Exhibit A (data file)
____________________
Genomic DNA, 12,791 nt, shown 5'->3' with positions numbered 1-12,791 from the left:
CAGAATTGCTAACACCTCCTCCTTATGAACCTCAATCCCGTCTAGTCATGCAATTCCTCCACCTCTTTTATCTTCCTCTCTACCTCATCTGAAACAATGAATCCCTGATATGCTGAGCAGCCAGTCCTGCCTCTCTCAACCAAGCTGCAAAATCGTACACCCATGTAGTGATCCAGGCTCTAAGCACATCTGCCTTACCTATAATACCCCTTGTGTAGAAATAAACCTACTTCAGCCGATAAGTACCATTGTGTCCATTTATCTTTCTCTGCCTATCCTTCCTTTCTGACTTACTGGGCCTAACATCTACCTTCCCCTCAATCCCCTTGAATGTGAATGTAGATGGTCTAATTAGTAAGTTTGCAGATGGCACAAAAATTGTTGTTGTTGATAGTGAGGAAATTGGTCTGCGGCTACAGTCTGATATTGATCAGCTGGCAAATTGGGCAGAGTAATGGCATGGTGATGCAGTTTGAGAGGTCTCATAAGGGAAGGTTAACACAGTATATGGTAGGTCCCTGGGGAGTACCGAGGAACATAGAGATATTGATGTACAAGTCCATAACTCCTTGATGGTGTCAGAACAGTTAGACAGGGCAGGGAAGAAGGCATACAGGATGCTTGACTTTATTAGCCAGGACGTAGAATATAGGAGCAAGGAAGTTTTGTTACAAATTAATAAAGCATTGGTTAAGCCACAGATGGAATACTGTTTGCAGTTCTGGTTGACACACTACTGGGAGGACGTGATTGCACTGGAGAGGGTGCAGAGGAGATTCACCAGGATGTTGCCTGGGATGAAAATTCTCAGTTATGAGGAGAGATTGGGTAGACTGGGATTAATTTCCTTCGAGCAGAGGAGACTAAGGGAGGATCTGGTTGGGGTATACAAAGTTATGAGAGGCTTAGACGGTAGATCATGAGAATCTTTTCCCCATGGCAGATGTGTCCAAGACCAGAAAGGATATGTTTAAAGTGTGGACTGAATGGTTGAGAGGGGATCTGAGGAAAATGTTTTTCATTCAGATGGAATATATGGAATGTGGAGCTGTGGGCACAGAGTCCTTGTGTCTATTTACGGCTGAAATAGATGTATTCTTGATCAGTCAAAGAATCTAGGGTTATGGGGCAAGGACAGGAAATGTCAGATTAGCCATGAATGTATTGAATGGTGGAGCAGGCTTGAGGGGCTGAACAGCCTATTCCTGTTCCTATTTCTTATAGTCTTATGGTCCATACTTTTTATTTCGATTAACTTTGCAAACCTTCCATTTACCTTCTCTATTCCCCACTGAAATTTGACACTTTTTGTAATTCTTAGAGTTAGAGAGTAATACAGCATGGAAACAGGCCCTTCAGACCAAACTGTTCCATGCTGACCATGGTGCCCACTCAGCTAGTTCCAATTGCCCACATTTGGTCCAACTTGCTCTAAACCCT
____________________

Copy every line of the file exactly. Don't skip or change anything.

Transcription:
Genomic DNA, 12,791 nt, shown 5'->3' with positions numbered 1-12,791 from the left:
CAGAATTGCTAACACCTCCTCCTTATGAACCTCAATCCCGTCTAGTCATGCAATTCCTCCACCTCTTTTATCTTCCTCTCTACCTCATCTGAAACAATGAATCCCTGATATGCTGAGCAGCCAGTCCTGCCTCTCTCAACCAAGCTGCAAAATCGTACACCCATGTAGTGATCCAGGCTCTAAGCACATCTGCCTTACCTATAATACCCCTTGTGTAGAAATAAACCTACTTCAGCCGATAAGTACCATTGTGTCCATTTATCTTTCTCTGCCTATCCTTCCTTTCTGACTTACTGGGCCTAACATCTACCTTCCCCTCAATCCCCTTGAATGTGAATGTAGATGGTCTAATTAGTAAGTTTGCAGATGGCACAAAAATTGTTGTTGTTGATAGTGAGGAAATTGGTCTGCGGCTACAGTCTGATATTGATCAGCTGGCAAATTGGGCAGAGTAATGGCATGGTGATGCAGTTTGAGAGGTCTCATAAGGGAAGGTTAACACAGTATATGGTAGGTCCCTGGGGAGTACCGAGGAACATAGAGATATTGATGTACAAGTCCATAACTCCTTGATGGTGTCAGAACAGTTAGACAGGGCAGGGAAGAAGGCATACAGGATGCTTGACTTTATTAGCCAGGACGTAGAATATAGGAGCAAGGAAGTTTTGTTACAAATTAATAAAGCATTGGTTAAGCCACAGATGGAATACTGTTTGCAGTTCTGGTTGACACACTACTGGGAGGACGTGATTGCACTGGAGAGGGTGCAGAGGAGATTCACCAGGATGTTGCCTGGGATGAAAATTCTCAGTTATGAGGAGAGATTGGGTAGACTGGGATTAATTTCCTTCGAGCAGAGGAGACTAAGGGAGGATCTGGTTGGGGTATACAAAGTTATGAGAGGCTTAGACGGTAGATCATGAGAATCTTTTCCCCATGGCAGATGTGTCCAAGACCAGAAAGGATATGTTTAAAGTGTGGACTGAATGGTTGAGAGGGGATCTGAGGAAAATGTTTTTCATTCAGATGGAATATATGGAATGTGGAGCTGTGGGCACAGAGTCCTTGTGTCTATTTACGGCTGAAATAGATGTATTCTTGATCAGTCAAAGAATCTAGGGTTATGGGGCAAGGACAGGAAATGTCAGATTAGCCATGAATGTATTGAATGGTGGAGCAGGCTTGAGGGGCTGAACAGCCTATTCCTGTTCCTATTTCTTATAGTCTTATGGTCCATACTTTTTATTTCGATTAACTTTGCAAACCTTCCATTTACCTTCTCTATTCCCCACTGAAATTTGACACTTTTTGTAATTCTTAGAGTTAGAGAGTAATACAGCATGGAAACAGGCCCTTCAGACCAAACTGTTCCATGCTGACCATGGTGCCCACTCAGCTAGTTCCAATTGCCCACATTTGGTCCAACTTGCTCTAAACCCT